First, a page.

It is a truth universally acknowledged that when a nine-year-old says “Mom, I’m going to make you a deal,” Mom’s end of the stick will be the short one.
“Mom, I’m going to make you a deal,” Connor said to me in the kitchen this morning. “If I don’t have to go to baseball today, I’ll go next week.”
I wouldn’t have had a problem with this if he hadn’t said the same thing last week. And if there wasn’t a one hundred percent chance that deal or no deal, he’d be saying the same thing to me next week.
“Why should I take that deal, Connor?” I asked. “What’s in it for me?”
“Two reasons. One, I don’t want to go to baseball. And two… because… I’ll… go next week,” he said, clearly having not sufficiently planned ahead for what would dazzle me behind Door Number Two.
Here’s what my son doesn’t really get: the person who really doesn’t want to go to baseball practice? Is me. Sitting around on the soggy grass of Central Park watching my child engage with others for two hours on a Wednesday afternoon is two hours I didn’t spend at the library writing. But I plan my afterschool hours shuttling my children from activity to activity because that is what mothers do, because life is easier for a nine-year-old boy who knows how to passably throw and catch a ball, and because my kids like all their activities JUST FINE once they are actually participating in them.
Mind you, I am by no means a Crazy Sports Mom. Parenting in New York City is over the top in many arenas, but one where it is totally laid back is kids playing sports. None of my mom friends who live in the city build their lives around their children’s traveling soccer and hockey teams the way some of my friends outside the city do. In fact, one of the reasons I want to stay a city mom is because I don’t want to move somewhere where sports are more all-encompassing. I’m comfortable with the amount of sports my kids play. However, it’s a lot less than a lot of other kids play, so when Wednesday rolls around and the wheeling and dealing begins, I don’t have it. They’re going to practice.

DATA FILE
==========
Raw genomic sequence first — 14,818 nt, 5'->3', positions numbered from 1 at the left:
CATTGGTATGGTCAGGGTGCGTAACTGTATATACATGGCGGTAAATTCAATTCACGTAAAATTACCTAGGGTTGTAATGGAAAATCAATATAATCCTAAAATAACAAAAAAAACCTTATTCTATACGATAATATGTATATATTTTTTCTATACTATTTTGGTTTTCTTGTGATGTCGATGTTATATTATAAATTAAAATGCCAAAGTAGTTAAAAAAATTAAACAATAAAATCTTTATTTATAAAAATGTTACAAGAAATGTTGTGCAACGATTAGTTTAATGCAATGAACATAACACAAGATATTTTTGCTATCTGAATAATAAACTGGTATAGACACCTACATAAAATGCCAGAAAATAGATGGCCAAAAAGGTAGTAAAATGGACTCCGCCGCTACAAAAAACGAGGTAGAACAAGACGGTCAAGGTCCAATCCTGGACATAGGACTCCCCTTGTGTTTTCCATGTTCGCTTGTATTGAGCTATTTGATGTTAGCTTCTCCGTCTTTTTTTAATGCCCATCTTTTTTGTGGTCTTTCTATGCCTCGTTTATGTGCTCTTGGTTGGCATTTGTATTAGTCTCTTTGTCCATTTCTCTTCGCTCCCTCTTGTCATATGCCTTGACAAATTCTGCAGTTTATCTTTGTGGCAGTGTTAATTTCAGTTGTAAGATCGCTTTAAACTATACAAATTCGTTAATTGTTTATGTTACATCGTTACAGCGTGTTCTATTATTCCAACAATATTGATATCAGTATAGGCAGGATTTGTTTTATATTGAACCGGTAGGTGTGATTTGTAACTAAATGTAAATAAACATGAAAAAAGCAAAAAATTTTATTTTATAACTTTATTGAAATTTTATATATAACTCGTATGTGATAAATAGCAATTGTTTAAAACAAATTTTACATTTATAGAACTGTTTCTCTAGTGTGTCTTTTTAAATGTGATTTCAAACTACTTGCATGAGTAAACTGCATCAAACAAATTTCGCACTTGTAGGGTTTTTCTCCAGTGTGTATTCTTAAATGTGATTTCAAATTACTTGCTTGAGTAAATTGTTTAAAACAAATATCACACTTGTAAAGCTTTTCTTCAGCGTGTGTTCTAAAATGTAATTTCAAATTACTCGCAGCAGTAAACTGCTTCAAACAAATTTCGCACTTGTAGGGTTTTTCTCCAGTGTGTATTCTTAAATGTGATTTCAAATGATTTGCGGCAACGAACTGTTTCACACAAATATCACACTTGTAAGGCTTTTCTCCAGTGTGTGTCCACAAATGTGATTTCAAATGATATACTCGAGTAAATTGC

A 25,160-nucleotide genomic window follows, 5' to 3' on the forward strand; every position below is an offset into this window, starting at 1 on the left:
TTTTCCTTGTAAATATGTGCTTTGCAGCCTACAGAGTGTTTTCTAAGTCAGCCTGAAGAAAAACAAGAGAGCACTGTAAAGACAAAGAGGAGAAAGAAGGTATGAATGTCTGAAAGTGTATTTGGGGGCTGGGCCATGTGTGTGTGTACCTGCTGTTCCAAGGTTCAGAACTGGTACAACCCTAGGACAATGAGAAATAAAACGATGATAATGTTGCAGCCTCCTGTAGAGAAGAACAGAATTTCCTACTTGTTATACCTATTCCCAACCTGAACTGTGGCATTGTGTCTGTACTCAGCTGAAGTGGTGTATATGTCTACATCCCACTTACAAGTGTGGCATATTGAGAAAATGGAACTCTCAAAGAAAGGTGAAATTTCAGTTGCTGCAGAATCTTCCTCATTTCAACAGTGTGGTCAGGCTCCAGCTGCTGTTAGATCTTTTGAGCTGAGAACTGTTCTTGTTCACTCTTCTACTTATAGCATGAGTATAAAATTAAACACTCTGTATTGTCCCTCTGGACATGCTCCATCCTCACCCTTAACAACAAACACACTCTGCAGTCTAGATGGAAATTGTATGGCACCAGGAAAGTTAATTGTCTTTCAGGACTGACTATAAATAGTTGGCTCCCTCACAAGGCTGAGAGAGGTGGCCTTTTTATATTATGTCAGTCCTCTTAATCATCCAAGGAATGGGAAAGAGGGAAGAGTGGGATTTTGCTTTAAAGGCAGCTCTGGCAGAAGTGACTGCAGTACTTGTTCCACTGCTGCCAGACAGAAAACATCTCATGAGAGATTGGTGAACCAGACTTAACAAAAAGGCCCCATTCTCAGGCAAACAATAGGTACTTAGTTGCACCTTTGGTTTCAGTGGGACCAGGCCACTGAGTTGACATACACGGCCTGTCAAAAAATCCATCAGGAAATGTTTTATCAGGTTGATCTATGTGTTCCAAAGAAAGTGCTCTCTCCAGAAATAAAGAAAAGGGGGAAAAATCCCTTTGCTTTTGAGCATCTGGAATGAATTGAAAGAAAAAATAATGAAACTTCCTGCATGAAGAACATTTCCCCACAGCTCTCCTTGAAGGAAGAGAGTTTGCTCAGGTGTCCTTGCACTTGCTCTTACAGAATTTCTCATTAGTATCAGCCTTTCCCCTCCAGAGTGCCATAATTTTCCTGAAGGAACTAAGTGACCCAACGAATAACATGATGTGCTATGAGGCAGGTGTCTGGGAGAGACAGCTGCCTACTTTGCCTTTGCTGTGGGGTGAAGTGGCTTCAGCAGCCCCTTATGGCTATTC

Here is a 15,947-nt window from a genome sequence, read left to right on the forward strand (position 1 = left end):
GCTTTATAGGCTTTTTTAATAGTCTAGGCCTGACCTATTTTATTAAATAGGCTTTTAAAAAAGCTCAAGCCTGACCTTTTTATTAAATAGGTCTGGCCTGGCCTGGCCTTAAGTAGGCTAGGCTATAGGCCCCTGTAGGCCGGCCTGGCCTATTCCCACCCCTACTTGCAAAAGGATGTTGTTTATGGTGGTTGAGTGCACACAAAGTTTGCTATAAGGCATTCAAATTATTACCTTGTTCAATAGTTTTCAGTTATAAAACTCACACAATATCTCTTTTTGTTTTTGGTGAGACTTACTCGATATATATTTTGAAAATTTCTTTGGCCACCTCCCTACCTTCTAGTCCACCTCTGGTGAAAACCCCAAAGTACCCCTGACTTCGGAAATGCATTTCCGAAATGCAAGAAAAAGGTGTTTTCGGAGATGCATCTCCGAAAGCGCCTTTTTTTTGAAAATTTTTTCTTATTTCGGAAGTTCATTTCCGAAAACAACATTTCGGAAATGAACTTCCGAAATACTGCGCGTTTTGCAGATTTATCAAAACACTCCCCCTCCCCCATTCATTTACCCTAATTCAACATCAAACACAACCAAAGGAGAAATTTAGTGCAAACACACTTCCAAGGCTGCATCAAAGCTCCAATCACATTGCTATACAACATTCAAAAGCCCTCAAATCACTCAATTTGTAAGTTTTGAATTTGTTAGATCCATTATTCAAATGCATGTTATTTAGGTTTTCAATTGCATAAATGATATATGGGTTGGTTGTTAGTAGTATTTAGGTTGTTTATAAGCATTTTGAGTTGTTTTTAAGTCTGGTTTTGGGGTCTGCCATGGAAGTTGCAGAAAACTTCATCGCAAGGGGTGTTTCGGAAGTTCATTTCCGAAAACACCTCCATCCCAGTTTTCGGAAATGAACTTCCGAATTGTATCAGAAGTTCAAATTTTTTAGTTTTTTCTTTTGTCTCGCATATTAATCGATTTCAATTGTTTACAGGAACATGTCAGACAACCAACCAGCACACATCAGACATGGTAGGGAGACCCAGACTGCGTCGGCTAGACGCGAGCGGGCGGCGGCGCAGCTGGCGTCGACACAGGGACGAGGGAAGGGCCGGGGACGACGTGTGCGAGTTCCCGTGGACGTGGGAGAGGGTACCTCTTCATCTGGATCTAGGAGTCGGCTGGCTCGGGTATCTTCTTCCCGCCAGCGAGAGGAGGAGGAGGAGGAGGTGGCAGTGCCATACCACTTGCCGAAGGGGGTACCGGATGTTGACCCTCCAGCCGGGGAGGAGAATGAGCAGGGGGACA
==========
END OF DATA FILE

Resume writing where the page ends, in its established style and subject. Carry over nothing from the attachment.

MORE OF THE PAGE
But. When my kid tells me that he would much much rather stay home and do nothing,
and when I consider what I could be getting done at home if I weren’t enabling his doing what he keeps telling me he doesn’t want to do,
sometimes I wonder if the better mom wouldn’t take that deal.
How about you? Do you ever have to overcome your children’s vociferous protestations that they don’t want to do the activities you build your life around their doing? If they complained enough, would you tune in and drop out?
Now for a real deal: the winner of last week’s giveaway copy of Dan Zevin’s new book DAN GETS A MINIVAN is Leigh Ann from Genie in a Blog, where “you only get one wish and it has to be reasonable.” Mama words to live by! Congrats Leigh Ann. And thanks to all who commented– I think UNBROKEN will be next on my reading list, once I conquer the current tower on my nightstand once and for all.